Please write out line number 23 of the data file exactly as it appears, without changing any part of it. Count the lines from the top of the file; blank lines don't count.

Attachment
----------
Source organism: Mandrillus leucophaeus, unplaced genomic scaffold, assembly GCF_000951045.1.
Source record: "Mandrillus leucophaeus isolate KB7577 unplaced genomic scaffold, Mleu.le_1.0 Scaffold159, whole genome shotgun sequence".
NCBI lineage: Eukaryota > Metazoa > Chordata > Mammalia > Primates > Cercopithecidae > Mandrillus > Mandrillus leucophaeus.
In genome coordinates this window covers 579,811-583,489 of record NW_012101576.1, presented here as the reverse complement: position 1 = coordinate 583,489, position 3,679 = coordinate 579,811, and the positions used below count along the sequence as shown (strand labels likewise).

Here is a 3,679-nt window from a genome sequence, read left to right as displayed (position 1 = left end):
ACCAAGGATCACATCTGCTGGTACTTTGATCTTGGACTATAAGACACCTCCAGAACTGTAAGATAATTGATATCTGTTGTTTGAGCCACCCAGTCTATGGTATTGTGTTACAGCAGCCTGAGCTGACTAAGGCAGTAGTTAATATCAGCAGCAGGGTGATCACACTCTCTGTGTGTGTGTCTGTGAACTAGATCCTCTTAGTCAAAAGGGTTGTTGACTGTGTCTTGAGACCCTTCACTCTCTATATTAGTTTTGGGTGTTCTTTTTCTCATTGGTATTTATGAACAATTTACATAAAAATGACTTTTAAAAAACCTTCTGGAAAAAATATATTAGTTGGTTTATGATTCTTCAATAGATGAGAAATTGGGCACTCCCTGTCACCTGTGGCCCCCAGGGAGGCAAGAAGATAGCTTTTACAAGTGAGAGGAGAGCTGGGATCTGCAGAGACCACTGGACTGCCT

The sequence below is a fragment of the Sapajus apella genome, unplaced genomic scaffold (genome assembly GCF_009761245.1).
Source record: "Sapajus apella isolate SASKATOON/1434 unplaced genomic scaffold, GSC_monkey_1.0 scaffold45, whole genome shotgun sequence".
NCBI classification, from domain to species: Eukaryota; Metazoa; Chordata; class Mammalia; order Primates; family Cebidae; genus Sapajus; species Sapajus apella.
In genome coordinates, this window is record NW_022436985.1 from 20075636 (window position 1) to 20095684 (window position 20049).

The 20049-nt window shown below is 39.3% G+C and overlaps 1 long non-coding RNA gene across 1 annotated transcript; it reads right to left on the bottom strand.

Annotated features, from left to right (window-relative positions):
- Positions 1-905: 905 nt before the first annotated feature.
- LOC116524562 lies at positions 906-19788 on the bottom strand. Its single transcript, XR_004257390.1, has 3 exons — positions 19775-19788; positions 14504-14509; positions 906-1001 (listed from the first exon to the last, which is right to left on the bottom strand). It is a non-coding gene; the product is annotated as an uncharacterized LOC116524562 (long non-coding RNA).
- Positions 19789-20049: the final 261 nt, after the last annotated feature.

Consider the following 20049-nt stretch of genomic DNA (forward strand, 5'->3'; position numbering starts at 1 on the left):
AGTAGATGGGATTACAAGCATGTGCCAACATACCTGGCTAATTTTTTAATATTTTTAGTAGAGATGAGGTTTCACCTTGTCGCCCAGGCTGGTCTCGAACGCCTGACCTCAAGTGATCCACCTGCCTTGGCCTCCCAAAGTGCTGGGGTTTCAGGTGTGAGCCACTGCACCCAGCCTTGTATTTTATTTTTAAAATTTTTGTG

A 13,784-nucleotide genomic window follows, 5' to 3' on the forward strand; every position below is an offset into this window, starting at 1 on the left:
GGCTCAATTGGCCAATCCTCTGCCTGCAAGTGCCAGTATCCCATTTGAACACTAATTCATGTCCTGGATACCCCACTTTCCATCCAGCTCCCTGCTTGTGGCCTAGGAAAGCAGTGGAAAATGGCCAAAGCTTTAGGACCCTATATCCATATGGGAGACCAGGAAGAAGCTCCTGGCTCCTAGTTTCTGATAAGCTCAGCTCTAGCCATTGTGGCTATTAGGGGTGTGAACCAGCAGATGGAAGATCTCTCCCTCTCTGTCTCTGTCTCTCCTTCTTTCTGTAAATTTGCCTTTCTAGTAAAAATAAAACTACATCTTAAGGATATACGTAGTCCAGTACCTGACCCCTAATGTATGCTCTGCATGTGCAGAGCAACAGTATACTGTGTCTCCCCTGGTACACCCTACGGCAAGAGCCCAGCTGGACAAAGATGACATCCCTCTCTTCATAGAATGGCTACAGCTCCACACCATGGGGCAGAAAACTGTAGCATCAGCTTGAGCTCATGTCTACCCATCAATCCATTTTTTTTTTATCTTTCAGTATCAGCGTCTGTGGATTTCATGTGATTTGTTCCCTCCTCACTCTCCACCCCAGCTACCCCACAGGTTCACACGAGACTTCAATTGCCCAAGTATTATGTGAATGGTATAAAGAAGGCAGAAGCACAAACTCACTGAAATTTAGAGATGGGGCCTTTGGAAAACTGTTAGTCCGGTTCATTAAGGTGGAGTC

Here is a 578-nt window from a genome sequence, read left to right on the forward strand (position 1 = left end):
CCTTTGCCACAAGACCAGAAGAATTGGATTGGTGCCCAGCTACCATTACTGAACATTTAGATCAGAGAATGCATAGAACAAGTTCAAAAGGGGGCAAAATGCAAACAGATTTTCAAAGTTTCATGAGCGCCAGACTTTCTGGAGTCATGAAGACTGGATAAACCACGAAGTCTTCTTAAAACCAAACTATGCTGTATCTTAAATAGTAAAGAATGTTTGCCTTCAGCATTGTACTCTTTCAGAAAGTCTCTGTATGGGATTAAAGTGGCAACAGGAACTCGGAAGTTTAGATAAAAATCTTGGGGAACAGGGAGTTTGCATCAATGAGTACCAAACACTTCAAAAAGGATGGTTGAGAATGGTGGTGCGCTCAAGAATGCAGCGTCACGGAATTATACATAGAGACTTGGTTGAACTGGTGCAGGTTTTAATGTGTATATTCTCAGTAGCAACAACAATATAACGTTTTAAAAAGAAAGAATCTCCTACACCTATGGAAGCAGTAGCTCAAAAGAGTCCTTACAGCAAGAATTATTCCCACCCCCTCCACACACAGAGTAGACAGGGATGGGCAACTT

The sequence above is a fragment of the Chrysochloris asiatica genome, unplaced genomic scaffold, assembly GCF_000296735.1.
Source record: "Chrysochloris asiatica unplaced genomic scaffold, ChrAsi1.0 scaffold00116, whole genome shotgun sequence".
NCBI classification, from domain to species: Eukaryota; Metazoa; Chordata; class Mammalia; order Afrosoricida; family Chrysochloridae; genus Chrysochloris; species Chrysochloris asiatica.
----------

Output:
Source record: "Chrysochloris asiatica unplaced genomic scaffold, ChrAsi1.0 scaffold00116, whole genome shotgun sequence".